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Tuesday, September 20, 2016

The Death of America's Golden Age of Weighlifting - By Jim Duggan

When I was trying to decide on a subject to write about, I thought about the many articles I've written for both this website, and also "The Dinosaur Files." Most of the time, I write about different training ideas, programs, or actual workouts that I've used. But one thing stuck out in my mind: Every article I've written has been dedicated to the idea of getting stronger. In other words, LIFTING. And just about every person who has ever trained with weights has envisioned themselves hoisting massive poundages. And while not everyone has endeavored to compete in the various forms of competitive lifting, those of us who have graced the platform have had many champions to admire over the years. Given the sorry state of Olympic weightlifting in the United States today, it may be hard to imagine a time when American lifters were a dominant force. However, about sixty years ago, that was exactly the case. There truly was a "Golden Age" of American Weightlifting. And one of the biggest names of that era was Norbert Schemansky.

On Wednesday, September 7, 2016, Norbert Schemansky passed away at the age of 92. His death comes just five months after the death of another legendary American lifter, Tommy Kono, who passed away in April at the age of 85. These two gentlemen were two of the greatest lifters of all time. In fact, many lifting historians make a strong case for Tommy Kono being the greatest weightlifter of all time ( although, personally, I would make a strong case for John Davis, but that's another article.) In any event, for the United States to lose two of their greatest strength athletes within months of each other signifies the official end of a bygone era. And even though neither man had competed for over forty years, the legacy that each left behind will live on in the minds and hearts of all of us who love reading about strength, strong men, and physical culture.

One of my favorite books is "Mr. Weightlifting'" an excellent biography of Norbert Schemansky written by Richard Bak. It was written about ten years ago. The foreword was written by Al Oerter, another phenomenal strength athlete. If you can get your hands on a copy of this fine book, by all means do so. You will get a real appreciation for just how great an athlete Mr. Schemansky was, as well as an appreciation of his dedication and focus. He was the first weightlifter to win four medals ( one gold, one silver, two bronze.) He was a three-time world champion whose career spanned over twenty years. He got better- and stronger- as he got older, with best official lifts of Press-415 Lbs., Snatch-363 Lbs., Clean and Jerk, 445 Lbs.. What was even more remarkable was that, unlike today's sponsored athletes, he had to hold down a full-time job in order to raise his family. Imagine having to work for a living, while finding time to train, and still being able to compete with subsidized athletes from the old Soviet Union. A well-told story is about the time he returned home from the Helsinki Olympics in 1952. He had won the gold medal, yet there were no cheering crowds to greet him at the airport. In fact, he had to take a bus home. Can you imagine something like that happening in today's day and age?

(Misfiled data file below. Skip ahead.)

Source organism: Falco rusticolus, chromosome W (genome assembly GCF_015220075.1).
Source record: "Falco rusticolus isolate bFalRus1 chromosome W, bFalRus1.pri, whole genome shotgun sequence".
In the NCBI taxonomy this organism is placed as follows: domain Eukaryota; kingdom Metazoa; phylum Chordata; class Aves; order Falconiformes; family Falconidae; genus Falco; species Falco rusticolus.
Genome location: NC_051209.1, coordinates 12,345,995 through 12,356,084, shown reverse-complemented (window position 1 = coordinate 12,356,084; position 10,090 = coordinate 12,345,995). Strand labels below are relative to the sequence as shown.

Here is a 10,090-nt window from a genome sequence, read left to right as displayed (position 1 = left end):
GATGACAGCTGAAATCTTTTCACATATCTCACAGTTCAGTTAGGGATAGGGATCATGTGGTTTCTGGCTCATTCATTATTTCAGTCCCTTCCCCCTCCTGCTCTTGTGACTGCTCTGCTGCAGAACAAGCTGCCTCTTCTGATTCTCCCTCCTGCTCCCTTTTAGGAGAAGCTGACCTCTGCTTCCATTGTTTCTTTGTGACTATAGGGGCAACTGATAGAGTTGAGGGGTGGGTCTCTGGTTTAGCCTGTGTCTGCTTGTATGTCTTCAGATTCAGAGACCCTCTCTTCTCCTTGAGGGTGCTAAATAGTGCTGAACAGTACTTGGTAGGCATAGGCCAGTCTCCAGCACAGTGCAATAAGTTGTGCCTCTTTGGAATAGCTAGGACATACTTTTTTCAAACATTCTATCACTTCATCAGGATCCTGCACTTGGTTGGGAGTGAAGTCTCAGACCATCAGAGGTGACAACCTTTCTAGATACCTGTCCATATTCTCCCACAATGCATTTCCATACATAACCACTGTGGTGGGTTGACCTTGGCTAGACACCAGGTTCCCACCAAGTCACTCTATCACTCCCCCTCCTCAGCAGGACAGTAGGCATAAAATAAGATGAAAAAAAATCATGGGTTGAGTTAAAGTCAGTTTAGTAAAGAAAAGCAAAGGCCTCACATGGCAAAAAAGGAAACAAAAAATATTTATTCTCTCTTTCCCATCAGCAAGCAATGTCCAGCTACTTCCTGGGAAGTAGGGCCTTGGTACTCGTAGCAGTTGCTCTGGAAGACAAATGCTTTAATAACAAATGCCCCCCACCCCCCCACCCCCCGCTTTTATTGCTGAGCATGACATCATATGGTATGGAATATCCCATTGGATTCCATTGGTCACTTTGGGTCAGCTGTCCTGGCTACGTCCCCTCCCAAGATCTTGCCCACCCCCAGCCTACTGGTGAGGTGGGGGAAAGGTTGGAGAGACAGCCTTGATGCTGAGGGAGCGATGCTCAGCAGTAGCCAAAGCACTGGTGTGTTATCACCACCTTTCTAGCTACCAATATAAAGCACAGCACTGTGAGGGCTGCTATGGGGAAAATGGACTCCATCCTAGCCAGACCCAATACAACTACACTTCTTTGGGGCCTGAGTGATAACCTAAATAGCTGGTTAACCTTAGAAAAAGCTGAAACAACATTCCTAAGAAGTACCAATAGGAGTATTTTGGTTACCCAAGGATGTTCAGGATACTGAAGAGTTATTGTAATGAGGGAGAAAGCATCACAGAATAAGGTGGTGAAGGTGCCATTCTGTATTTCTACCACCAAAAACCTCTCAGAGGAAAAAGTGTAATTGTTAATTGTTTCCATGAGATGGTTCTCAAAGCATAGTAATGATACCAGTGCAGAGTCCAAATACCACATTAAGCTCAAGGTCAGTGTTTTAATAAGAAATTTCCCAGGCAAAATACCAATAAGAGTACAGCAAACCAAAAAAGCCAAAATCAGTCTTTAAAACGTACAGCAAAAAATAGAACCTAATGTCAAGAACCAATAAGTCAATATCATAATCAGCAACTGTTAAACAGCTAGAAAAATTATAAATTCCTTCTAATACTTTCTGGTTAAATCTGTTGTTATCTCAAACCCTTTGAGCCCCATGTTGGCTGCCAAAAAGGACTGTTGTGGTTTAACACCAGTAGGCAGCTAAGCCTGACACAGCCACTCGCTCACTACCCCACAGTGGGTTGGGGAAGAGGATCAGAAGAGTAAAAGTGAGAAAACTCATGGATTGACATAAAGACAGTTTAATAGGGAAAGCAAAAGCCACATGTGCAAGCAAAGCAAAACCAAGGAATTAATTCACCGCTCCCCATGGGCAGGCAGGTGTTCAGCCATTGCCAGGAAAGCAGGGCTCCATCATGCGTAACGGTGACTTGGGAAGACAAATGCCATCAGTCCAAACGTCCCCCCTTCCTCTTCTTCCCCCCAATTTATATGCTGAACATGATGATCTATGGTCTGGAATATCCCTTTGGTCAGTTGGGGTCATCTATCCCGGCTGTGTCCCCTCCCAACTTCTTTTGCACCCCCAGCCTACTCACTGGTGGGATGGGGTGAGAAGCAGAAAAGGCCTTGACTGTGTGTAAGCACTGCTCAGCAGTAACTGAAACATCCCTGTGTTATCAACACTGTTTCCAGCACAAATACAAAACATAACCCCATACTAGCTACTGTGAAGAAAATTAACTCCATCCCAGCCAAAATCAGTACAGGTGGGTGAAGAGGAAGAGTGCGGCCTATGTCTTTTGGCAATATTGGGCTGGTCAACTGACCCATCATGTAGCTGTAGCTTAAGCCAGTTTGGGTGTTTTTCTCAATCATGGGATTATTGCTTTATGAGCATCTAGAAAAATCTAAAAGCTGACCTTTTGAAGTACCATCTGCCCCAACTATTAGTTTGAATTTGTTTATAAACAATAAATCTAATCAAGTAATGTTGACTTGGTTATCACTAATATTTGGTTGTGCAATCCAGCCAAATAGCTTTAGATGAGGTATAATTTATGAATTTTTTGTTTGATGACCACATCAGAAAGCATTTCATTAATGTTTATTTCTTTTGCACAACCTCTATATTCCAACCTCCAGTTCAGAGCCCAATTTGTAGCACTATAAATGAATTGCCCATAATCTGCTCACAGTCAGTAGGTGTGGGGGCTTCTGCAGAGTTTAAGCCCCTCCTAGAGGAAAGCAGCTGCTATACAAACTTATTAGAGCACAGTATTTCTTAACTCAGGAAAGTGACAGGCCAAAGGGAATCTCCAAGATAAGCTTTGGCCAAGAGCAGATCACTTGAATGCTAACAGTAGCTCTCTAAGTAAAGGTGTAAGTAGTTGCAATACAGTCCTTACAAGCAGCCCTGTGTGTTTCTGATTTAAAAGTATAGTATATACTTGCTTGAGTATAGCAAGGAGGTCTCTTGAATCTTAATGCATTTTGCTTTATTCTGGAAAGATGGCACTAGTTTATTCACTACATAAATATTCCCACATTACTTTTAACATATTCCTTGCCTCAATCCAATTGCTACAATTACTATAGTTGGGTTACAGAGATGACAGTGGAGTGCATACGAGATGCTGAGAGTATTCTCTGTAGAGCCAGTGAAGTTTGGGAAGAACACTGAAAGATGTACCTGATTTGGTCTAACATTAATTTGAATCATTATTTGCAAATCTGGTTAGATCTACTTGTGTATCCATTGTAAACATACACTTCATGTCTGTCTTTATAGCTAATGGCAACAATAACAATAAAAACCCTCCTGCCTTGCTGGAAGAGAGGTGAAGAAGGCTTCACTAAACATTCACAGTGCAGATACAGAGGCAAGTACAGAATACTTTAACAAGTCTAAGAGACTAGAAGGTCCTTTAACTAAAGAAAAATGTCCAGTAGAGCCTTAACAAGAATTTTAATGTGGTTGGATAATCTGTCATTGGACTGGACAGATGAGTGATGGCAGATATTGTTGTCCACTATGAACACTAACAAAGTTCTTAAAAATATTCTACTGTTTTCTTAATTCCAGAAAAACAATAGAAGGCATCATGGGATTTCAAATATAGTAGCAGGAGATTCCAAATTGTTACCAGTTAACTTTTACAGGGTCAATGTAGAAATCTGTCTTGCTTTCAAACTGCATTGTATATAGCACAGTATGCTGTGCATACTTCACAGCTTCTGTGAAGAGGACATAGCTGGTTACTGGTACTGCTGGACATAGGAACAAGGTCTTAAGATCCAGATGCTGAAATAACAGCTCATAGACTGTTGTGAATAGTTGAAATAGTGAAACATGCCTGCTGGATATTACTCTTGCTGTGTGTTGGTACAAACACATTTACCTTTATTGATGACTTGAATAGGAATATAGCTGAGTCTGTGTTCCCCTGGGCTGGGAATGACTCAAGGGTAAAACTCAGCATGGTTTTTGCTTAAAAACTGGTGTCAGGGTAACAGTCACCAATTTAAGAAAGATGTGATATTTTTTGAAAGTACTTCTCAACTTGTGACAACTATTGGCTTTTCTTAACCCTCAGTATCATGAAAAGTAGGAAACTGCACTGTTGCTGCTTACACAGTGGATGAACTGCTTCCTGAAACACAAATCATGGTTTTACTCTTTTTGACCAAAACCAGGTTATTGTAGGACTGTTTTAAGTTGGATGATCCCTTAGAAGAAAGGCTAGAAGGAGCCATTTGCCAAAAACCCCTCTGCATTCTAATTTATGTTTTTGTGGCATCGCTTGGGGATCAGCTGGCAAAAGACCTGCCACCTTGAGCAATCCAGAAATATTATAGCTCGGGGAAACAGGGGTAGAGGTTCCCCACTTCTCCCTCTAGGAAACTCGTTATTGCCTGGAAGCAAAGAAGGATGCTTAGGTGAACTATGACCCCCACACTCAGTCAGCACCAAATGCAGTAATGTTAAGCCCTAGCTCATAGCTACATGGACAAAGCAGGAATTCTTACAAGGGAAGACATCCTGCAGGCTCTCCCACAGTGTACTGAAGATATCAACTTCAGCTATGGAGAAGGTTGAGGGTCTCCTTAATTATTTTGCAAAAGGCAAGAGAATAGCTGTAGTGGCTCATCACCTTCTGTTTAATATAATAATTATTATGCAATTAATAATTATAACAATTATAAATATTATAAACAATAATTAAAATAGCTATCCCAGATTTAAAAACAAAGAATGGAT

There have been many articles written about his training, and the underlying theme has always been that Mr. Schemansky trained hard, and heavy on the basics. Heavy squats, pulls, and, of course, the lifts themselves. I remember reading one of his philosophies about training that stated that one shouldn't attempt maximum singles in the gym. Always strive to lift more in a contest, when it counts. I actually had pleasure of meeting Mr. Schemansky about twenty years ago. It was at the 1996 reunion dinner of the Association of Oldetime Barbell and Strongmen (AOBS). He was being honored that year, and I actually asked him for his autograph. The word about Mr. Schemansky was that he was not exactly the most friendly guy in the world, and that he could be caustic and abrasive. However, I found that not to have been the case at all. He could not have been nicer or more gracious. And I still have the autographed program. Incidentally, I am not a big autograph collector. In fact, the only other autographs I have are from Bruno Sammartino, Al Oerter, John Grimek, and Chuck Noll. There is one more thing that I would like to mention about Mr. Schemansky. He was a veteran of World War II, and saw action in Europe fighting for our country. A member of the "greatest generation," as well as a member of the "Golden Age of American Weightlifting."

We might all benefit from closer study of the greats of the Iron Game. I've always thought that anybody signing up to train at a gym or health club should be required to read the biographies of some our Physical Culture legends. It's sad to say, but there are far too many people lifting weights today that have never heard of John Grimek, or Bob Hoffman, or John Davis, or "Mr. Weightlifting" himself, the great Norbert Schemansky. The would learn first-hand about hard work, dedication, and persistence. Three qualities that will go a long way in helping you succeed in strength training. Or any other endeavor.
BODY • MIND • SPIRIT